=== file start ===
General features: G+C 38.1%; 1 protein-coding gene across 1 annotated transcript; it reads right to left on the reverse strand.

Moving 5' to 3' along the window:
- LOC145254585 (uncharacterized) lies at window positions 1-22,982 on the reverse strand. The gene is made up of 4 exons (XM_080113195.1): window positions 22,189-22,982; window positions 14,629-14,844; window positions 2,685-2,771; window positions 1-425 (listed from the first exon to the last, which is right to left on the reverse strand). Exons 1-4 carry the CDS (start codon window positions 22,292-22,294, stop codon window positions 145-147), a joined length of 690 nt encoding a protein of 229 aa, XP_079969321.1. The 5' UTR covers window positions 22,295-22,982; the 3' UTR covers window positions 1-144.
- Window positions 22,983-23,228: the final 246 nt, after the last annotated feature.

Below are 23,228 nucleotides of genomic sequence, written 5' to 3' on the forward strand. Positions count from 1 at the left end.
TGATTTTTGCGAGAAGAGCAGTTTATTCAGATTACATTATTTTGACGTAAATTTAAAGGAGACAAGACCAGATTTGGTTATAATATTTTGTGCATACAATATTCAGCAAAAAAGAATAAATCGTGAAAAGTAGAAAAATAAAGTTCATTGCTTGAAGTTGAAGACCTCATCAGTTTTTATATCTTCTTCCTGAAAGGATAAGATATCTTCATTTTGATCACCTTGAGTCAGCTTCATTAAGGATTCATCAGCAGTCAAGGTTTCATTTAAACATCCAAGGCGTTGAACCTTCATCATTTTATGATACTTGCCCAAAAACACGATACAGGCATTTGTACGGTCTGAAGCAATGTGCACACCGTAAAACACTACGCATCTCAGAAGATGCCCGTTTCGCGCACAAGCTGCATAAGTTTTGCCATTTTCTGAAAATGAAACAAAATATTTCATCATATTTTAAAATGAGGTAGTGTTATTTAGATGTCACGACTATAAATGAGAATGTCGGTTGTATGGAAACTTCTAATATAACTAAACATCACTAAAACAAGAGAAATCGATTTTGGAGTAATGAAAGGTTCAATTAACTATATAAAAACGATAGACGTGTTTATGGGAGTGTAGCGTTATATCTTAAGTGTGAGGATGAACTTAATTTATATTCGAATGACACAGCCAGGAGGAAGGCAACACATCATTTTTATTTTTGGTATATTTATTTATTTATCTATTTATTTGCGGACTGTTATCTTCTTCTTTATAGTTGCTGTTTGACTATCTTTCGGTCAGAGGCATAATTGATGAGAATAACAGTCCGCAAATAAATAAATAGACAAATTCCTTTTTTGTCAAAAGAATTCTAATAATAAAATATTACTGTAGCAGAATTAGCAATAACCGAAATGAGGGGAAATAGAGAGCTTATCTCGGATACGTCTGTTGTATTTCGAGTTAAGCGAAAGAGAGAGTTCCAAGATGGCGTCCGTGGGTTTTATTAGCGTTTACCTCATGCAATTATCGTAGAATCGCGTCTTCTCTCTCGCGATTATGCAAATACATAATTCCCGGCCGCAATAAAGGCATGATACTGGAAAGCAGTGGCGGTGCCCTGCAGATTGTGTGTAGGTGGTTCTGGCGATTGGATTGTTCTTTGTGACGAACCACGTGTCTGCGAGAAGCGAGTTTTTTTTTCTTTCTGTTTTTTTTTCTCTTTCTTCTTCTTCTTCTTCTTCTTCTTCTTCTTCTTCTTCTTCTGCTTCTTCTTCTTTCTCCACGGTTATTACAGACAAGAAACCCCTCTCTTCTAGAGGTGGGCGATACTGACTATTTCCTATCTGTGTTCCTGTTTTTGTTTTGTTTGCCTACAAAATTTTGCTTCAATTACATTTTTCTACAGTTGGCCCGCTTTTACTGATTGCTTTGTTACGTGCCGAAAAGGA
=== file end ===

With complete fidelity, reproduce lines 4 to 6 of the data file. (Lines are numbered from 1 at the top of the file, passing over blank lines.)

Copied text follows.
- Window positions 22,983-23,228: the final 246 nt, after the last annotated feature.

Below are 23,228 nucleotides of genomic sequence, written 5' to 3' on the forward strand. Positions count from 1 at the left end.
TGATTTTTGCGAGAAGAGCAGTTTATTCAGATTACATTATTTTGACGTAAATTTAAAGGAGACAAGACCAGATTTGGTTATAATATTTTGTGCATACAATATTCAGCAAAAAAGAATAAATCGTGAAAAGTAGAAAAATAAAGTTCATTGCTTGAAGTTGAAGACCTCATCAGTTTTTATATCTTCTTCCTGAAAGGATAAGATATCTTCATTTTGATCACCTTGAGTCAGCTTCATTAAGGATTCATCAGCAGTCAAGGTTTCATTTAAACATCCAAGGCGTTGAACCTTCATCATTTTATGATACTTGCCCAAAAACACGATACAGGCATTTGTACGGTCTGAAGCAATGTGCACACCGTAAAACACTACGCATCTCAGAAGATGCCCGTTTCGCGCACAAGCTGCATAAGTTTTGCCATTTTCTGAAAATGAAACAAAATATTTCATCATATTTTAAAATGAGGTAGTGTTATTTAGATGTCACGACTATAAATGAGAATGTCGGTTGTATGGAAACTTCTAATATAACTAAACATCACTAAAACAAGAGAAATCGATTTTGGAGTAATGAAAGGTTCAATTAACTATATAAAAACGATAGACGTGTTTATGGGAGTGTAGCGTTATATCTTAAGTGTGAGGATGAACTTAATTTATATTCGAATGACACAGCCAGGAGGAAGGCAACACATCATTTTTATTTTTGGTATATTTATTTATTTATCTATTTATTTGCGGACTGTTATCTTCTTCTTTATAGTTGCTGTTTGACTATCTTTCGGTCAGAGGCATAATTGATGAGAATAACAGTCCGCAAATAAATAAATAGACAAATTCCTTTTTTGTCAAAAGAATTCTAATAATAAAATATTACTGTAGCAGAATTAGCAATAACCGAAATGAGGGGAAATAGAGAGCTTATCTCGGATACGTCTGTTGTATTTCGAGTTAAGCGAAAGAGAGAGTTCCAAGATGGCGTCCGTGGGTTTTATTAGCGTTTACCTCATGCAATTATCGTAGAATCGCGTCTTCTCTCTCGCGATTATGCAAATACATAATTCCCGGCCGCAATAAAGGCATGATACTGGAAAGCAGTGGCGGTGCCCTGCAGATTGTGTGTAGGTGGTTCTGGCGATTGGATTGTTCTTTGTGACGAACCACGTGTCTGCGAGAAGCGAGTTTTTTTTTCTTTCTGTTTTTTTTTCTCTTTCTTCTTCTTCTTCTTCTTCTTCTTCTTCTTCTTCTTCTTCTGCTTCTTCTTCTTTCTCCACGGTTATTACAGACAAGAAACCCCTCTCTTCTAGAGGTGGGCGATACTGACTATTTCCTATCTGTGTTCCTGTTTTTGTTTTGTTTGCCTACAAAATTTTGCTTCAATTACATTTTTCTACAGTTGGCCCGCTTTTACTGATTGCTTTGTTACGTGCCGAAAAGGA